But, Kirby added, with some networking gear from Cisco Systems Inc., it is possible to issue a command that renders password recovery impossible, making it necessary to send the equipment back to Cisco to be "reflashed to new." "Even so, it's merely a matter of replacing locked gear with new gear created from the backup configurations they surely must have somewhere. One box at a time, if needed," he said. The apparent fact that San Francisco city officials took longer than 48 hours to restore access suggests that they were not following "even basic network-administration standards," Kirby said.
Similar sentiments were expressed by Johannes Ullrich, chief technology officer at the SANS Internet Storm Center in Bethesda, Md. "It is odd that it took so long to recover. The only reason I can think of is that they did not have good configuration backups," he said. Though it is unclear what networking equipment was involved, typically it is possible to reset passwords with physical access to the equipment, though all configuration changes would be lost, Ullrich said. Good configuration management practices also would have allowed for unauthorized changes such as those made by Childs to be detected quickly, thereby limiting damage. "In addition, it can help with recovery as it is easier to revert to an old known-to-be-good configuration," he said.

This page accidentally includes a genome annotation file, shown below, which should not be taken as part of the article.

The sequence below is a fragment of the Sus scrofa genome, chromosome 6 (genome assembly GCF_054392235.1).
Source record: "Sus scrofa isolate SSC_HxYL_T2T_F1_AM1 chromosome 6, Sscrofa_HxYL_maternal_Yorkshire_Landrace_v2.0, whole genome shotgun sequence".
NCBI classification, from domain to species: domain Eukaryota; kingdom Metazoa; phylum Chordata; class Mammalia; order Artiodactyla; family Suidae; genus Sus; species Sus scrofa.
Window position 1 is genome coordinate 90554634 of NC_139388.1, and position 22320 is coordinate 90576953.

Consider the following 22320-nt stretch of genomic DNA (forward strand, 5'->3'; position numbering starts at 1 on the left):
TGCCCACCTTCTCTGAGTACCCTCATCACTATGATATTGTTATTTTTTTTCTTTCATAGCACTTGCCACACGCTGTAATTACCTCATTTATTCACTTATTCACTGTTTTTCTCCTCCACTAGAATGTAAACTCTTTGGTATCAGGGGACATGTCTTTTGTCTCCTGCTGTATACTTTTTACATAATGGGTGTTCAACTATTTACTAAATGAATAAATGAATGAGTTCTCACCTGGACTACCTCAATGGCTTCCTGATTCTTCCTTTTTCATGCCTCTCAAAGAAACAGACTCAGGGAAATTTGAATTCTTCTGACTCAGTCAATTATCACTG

Lou Michael, director of network and infrastructure services in the Department of Technology Services in Arlington County, Va., said that based on media reports alone, he did not want to come down against the IT officials in San Francisco. "But it is a long-standing best practice to make sure that access passwords are never in one place or with one individual," Michael said. "I have worked on systems where root level, hidden accounts were maintained so that if a rogue individual changed all the passwords or attempted to lock the accounts, they would not know of these accounts' existence," he said.
He theorized that even if Childs had used just one password to lock others out of the network, San Francisco IT officials would probably need to initialize and rebuild each locked device to gain access to them. "Depending on how many people you have working on it and when you are allowed to bring the device down, it could take a while," he said.
The entire incident points to a management failure at DTIS, said Arshad Noor, CEO of StrongAuth Inc., a vendor of compliance and ID management products in Cupertino, Calif. For starters, a single employee should never have had exclusive control over the WAN, in the manner Childs appears to have had, Noor said. There appears not to have been much of a configuration or change management process or a disaster recovery plan, judging from the recovery time, he theorized.
"All in all, the IT management of the city are responsible for this mess, because it was within their authority -- and in their mandate -- to avoid this situation, but they did not," Noor said. "While Terry Childs might pay for this situation through jail time or fines, management cannot be absolved of their responsibility for the situation."